If another locking position is desired, the preselector arm can be rotated onto the other side so that the positioning is cancelled. The torsion spring builds up stress in the opposite direction (see arrow in FIG. 2e) and pulls against the grid bolt 14. However, the latter is unable to leave the grid element 13 since the stress produced by the spring element 14 and by the weight of the seated person means that the frictional forces between the teeth of the grid element 13 and the grid bolt 14 are too great (FIG. 2e). The preselector arm is unable to pivot back into its previous position because of the spring system 24 which pushes against the preselector arm.

Only by means of a vertical movement of the grid bolt 14 with respect to the grid element 13 (by means of the seat being subjected to or relieved of a small load) are the frictional forces cancelled and the grid bolt 14 pulled back by itself on account of the constant prestress of the torsion spring (FIG. 2f) This embodiment avoids it being possible for the seat to spring up unintentionally when the position of the tilting lever is changed in order to move the grid bolt.

FIG. 3 shows a seat and backrest arrangement according to the invention, in accordance with a second embodiment. This embodiment differs from the first by virtue of the fact that a third joint 26 is arranged in the region of the front, knee-side edge of the seat plate 1 and connects this seat plate to the seat-plate support 3. The synchronous mechanism which has already been described and by means of which the seat-plate 1 and backrest support 6 and backrest 11 are cushioned by a single spring means 4 or else by a plurality of spring means 4 and the two joints 7, 8, is not impaired by the third joint 26. On the contrary, the third joint 26 makes possible the additional use of an adjusting means 27 with which the spring force of the spring means 4 can be changed. This is explained in greater detail further on with reference to FIG. 4.

The seat and backrest arrangement according to the invention which is illustrated here, in accordance with a second embodiment, contains an additional seat-depth adjustment. As already described, the backrest support 6 is coupled displaceably to the seat-plate support 3 via the second joint 8. By virtue of the fact that the first joint 7 between the seat plate 1 and backrest support 6 is likewise of displaceable design, the backrest support 6 can also be displaced with respect to the seat surface 28. This is made possible by the joint 7 containing a structure 29 which is arranged displaceably in or on the backrest support 6. For this purpose, the backrest support 6 has a guide element 30 which is designed here as a recess and in which the structure 29 is arranged in a sliding manner. In order for it to be possible to set and secure a certain position of the backrest 11 with respect to the seat surface 28, the structure 29 has grid slots 31 in which a control lever 32 engages. The control lever 32 is arranged on the backrest support 6 via a joint and is preferably pressed by a spring permanently against the structure 29 and therefore into one of the grid slots 31. By this means, the seat-depth adjustment is of lockable design.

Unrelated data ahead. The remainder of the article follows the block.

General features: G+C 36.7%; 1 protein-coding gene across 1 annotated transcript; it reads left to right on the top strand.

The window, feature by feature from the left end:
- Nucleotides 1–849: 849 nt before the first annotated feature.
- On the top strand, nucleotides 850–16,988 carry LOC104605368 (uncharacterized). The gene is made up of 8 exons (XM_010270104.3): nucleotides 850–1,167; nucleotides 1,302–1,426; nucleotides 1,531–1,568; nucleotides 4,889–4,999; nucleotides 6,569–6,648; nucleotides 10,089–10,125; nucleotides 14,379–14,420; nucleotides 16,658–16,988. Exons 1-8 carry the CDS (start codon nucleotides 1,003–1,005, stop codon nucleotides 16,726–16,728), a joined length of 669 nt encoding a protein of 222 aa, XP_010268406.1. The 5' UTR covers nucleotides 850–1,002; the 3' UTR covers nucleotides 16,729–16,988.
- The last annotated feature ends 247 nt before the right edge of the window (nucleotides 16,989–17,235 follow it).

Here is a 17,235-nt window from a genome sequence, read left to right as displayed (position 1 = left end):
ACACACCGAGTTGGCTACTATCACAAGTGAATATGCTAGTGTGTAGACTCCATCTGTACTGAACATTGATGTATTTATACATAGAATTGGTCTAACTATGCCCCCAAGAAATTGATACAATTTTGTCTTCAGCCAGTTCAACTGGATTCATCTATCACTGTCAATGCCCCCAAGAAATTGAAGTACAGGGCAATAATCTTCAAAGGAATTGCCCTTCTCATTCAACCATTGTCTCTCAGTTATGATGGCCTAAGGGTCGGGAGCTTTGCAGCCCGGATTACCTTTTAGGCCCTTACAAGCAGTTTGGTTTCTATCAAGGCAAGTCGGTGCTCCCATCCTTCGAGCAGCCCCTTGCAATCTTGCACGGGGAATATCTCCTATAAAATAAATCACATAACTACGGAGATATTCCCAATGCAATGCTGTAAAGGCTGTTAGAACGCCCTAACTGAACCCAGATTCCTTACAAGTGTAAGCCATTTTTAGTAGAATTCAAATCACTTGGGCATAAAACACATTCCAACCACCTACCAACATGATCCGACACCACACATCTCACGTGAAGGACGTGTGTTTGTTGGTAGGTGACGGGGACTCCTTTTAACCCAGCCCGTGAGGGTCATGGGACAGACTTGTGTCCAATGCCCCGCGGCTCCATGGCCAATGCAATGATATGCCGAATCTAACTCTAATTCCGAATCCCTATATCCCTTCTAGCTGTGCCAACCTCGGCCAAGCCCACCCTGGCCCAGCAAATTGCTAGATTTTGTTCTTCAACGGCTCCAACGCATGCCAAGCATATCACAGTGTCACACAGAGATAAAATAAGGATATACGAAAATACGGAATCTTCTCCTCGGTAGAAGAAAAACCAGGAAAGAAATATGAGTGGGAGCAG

In order to release this seat-depth adjustment, the rear part 33 of the control lever 32 can be pressed. This causes the grid part 34 of the control lever 32 to be lifted out of the corresponding slot 31 in the structure 29 and enables the backrest support 6 to be moved forwards or rearwards. In the process, the backrest support 6 is moved in a sliding manner with respect to the second joint 8, which is fixed on the seat-plate support 3, and with respect to the first joint 7, which is fixed in the region of the rear edge 5 of the seat plate 1. When the desired seat depth is reached, the control lever 32 is let go, enabling its grid part 34 to engage in a grid slot 31 in the structure 29.

A seat and backrest arrangement according to the invention and in accordance with the first embodiment (cf. FIG. 1) may also be equipped with an additional seat-depth adjustment (not shown).

FIG. 4 shows a seat and backrest arrangement according to the invention, in accordance with a second embodiment, having an additional adjusting means 27 with which the spring force of the spring means 4 can be changed. The exemplary embodiment shown contains a bearing plate 35 which is arranged on the seat-plate support 3 and in which an adjusting bolt 36 is guided via a thread. A knurled wheel 37 is fitted to the adjusting bolt 36 and can be used to change the position of the adjusting bolt with respect to the bearing plate 35 by hand. That part of the spring means 4 which acts on the seat-plate support 3 (here the lower limb 38 of the spring means 4) acts permanently on the adjusting bolt 36, with the result that adjustment of the position of this adjusting bolt causes a change in the spring force of the spring means 4.

A seat and backrest arrangement according to the invention, in accordance with the first embodiment (cf. FIG. 1), can also be equipped with such an additional adjusting means 27 with which the spring force of the spring means 4 can be changed (not shown).